Marine & Environmental Sciences Faculty Articles
Brown Pelican, Laughing Gull, Microplastic, Pollution, Seabird
Plastic pollution is increasingly recognized as a global problem. In particular, plastic pieces <5 mm in size (‘microplastics’) are of interest due to their prevalence and association with harmful, persistent organic pollutants (POPs). Very little is known about the prevalence of microplastics in coastal birds. Yet, these water-associated birds are at a high risk of ingesting microplastics that accumulate near the water’s surface. This study describes the microplastics found in the proventriculus and ventriculus of four species of coastal birds regarding quantity, size, type (fiber or fragment), and color (light, mid, or dark). A total of 643 microplastic particles were identified, with 43 of the 44 study specimens containing microplastics (97.7% frequency). The ‘fiber’ type and the ‘mid’ color were the most common microplastics. There were no significant differences between species for particle sizes, but Brown Pelicans contained significantly more particles than the other three species. These results highlight the prevalence of plastic pollution in medium-sized seabirds, but more work is needed to determine microplastic patterns between taxa and foraging environments.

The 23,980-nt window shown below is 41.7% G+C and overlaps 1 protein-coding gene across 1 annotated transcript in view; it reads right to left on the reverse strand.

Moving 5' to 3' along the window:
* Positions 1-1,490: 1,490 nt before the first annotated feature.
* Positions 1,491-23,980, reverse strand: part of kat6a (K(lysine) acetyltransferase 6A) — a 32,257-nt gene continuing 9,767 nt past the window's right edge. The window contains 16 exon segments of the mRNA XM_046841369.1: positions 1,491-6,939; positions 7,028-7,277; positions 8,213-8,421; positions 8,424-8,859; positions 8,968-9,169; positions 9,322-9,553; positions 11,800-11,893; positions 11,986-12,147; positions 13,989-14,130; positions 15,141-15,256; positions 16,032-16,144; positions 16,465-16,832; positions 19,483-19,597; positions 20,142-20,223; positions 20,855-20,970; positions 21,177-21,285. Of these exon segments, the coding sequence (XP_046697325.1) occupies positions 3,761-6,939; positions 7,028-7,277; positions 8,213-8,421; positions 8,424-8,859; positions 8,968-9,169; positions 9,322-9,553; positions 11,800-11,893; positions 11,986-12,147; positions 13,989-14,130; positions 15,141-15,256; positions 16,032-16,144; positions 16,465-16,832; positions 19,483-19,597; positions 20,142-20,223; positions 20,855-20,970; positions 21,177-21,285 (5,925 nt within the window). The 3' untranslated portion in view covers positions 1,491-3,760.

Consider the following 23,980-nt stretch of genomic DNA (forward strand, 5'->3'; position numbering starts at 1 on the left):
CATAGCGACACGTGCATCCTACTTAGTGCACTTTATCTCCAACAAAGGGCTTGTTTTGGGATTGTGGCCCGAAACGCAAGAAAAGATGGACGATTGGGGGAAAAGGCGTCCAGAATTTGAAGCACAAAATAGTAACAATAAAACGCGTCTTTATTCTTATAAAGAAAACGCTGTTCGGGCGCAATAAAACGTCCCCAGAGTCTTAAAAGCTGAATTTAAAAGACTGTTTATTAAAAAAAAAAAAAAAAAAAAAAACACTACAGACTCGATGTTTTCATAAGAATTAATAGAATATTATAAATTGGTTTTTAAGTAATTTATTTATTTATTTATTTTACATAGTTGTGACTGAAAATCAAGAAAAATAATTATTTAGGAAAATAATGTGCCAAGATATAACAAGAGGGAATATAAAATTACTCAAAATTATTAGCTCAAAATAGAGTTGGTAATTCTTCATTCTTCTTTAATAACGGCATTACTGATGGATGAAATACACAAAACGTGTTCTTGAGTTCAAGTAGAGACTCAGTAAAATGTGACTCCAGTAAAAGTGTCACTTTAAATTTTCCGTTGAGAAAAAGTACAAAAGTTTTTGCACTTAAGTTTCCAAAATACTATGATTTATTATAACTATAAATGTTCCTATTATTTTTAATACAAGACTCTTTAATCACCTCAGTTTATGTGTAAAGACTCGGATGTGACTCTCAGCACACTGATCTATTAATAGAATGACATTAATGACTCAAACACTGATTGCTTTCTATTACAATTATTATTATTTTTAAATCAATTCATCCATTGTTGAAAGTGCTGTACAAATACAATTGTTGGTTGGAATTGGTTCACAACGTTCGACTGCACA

Jonathan J. Clark, Dorothy-Ellen A. Renegar, and Dave Kerstetter. 2022. Ubiquitous microplastics in the upper gastrointestinal tracts of Florida coastal seabirds .Florida Scientist , (3-4) : 91 -102. https://nsuworks.nova.edu/occ_facarticles/1293.
We thank the Florida Keys Wild Bird Center and the South Florida Wildlife Center for providing the bird specimens and C. Blanar (Nova Southeastern University) for access to the stereomicroscope.